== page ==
Iqbal said, “Smell the water first before you gulp it”. Any foul smell from accumulated water in ditches, or leaves indicates that the water is not potable. There is no other way of measuring potability of water in wilderness.
It became dark by 7 pm, and we reached at camping area, where we had to pitch tent. Ojas and Mahim were expecting somebody to wait with tea and snacks at camping area. When the expectation was expressed, we could only get sarcastic laughter from our camera crew.
Once we were done with tent pitching, Soma put on her evening make up, did her hair and slipped into her evening dress. Rest of us dispersed into forest for collection of dry woods to lit bonfire. Another difficult one hour to lit fire and cooking and another dismal outcome as far as cooking quality was concerned.
Ojas was more content this time and accepted the outcome as a natural process in wilderness. Mahim became grumpier and criticised the idea of putting koru (fungi) in food. It was not tasty at all and a bit rubbery.
Whole night was breeze less, and was difficult to slip within tent. Fortunately, we all got our individual tent therefore; it was possible for me to strip down to nothing as an effort to escape from sweating like a pig. Early morning there was a bit of shower but that just worsen the situation.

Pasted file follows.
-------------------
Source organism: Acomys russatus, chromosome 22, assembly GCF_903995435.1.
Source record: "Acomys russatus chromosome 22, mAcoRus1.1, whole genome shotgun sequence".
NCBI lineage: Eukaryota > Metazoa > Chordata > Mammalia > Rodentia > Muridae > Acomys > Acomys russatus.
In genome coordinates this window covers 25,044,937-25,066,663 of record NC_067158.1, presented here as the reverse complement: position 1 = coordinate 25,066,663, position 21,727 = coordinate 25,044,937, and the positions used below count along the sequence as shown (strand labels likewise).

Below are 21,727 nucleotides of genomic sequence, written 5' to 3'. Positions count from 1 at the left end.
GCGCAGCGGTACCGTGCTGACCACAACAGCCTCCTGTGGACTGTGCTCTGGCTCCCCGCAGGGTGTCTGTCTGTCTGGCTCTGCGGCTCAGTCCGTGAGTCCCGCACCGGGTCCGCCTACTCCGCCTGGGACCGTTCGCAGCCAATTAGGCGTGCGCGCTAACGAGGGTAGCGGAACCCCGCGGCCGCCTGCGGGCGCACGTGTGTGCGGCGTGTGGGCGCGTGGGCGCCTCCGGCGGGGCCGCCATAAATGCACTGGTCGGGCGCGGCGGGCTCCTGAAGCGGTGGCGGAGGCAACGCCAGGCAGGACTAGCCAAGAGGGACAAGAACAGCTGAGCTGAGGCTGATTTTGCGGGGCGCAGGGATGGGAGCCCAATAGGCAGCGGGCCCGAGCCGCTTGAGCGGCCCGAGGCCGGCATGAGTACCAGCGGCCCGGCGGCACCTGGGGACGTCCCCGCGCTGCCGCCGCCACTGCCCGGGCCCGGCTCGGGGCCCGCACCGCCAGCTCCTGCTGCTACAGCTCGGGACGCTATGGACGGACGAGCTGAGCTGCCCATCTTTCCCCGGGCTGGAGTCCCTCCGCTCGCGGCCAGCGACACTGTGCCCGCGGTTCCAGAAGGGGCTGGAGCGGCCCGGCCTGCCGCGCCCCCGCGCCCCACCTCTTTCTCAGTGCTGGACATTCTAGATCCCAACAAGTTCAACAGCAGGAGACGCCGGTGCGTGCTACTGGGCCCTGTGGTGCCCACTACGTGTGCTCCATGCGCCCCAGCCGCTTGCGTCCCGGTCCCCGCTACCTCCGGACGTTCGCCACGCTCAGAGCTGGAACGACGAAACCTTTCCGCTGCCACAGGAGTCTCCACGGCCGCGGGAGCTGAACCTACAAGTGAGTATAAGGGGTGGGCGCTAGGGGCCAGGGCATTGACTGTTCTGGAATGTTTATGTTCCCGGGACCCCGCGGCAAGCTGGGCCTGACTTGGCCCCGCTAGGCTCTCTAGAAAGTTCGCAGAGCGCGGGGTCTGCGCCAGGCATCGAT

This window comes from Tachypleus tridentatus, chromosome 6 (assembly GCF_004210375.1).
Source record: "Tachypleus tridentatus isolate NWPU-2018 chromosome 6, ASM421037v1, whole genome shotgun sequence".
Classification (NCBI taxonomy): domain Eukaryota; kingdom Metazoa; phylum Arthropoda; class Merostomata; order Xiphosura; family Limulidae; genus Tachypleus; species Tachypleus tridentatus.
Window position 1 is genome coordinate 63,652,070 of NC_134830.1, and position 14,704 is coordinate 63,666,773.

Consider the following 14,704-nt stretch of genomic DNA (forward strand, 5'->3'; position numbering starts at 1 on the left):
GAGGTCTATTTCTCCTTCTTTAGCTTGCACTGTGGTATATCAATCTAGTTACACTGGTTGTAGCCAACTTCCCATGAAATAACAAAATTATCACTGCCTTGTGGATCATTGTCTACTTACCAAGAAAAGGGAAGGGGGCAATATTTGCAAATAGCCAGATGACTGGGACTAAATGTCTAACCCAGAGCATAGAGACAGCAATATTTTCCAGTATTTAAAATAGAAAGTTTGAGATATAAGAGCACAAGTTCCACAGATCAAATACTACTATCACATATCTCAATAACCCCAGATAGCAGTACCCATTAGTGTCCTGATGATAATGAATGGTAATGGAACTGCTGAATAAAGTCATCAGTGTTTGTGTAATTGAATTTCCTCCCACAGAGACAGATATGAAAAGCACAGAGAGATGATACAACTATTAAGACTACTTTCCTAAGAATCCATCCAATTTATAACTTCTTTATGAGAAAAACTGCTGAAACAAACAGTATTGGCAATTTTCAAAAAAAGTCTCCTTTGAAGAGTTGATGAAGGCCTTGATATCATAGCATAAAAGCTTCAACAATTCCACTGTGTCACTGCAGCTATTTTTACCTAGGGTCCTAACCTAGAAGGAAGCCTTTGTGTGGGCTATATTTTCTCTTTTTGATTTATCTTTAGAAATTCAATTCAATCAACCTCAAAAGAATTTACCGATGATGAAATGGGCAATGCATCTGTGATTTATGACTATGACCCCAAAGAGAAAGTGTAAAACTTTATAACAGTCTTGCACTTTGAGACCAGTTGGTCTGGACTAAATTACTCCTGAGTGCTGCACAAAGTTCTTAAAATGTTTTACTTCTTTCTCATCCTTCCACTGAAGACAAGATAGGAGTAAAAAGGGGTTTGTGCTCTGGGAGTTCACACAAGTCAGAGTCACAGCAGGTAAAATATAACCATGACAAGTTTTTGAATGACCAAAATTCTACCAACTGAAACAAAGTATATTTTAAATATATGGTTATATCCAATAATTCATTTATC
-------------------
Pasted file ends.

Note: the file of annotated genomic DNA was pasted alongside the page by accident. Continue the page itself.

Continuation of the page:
I got out of my tent at 6 o’clock in morning; the surrounding grassland was still wet and moist. We survived in this tiger terrain for 24 hours and we had 48 hours more to go.
Morning 8 o’clock again we started our hiking through forest. The day we spent in learning unarmed combat and rope making from the leaves of moori. We needed lot of rope for carrying thick woods for creating bonfire and most importantly for making shelters.
Foraging continued besides all these activities. Besides our regular moori, satawari and moker, we added another kind of fungi known as “deema ki piri” or fungus grown on termite tower. The white globulous head at the top of white slender body were popping out from termite towers. All of us happily collected those with a hope of eating a better meal than previous two occasions.
Rope making and foraging took more time than previous day. Meanwhile during our movement, Dada sensed movement of some animal. That made us to sit quietly at a plain grassland and do a detour until he found it safer to move. When we were crossing a ditch full of sand, both Dada and Iqbal drew our attention towards fresh pugmark of a female adult tiger. The tigress clearly walked along the ditch and according to Iqbal that happened probably in the morning, therefore the tigress must be still around that area. Apparently, that area was used frequently by a female and her cub as a corridor between core and buffer zones of Bandhabhgarh tiger reserve.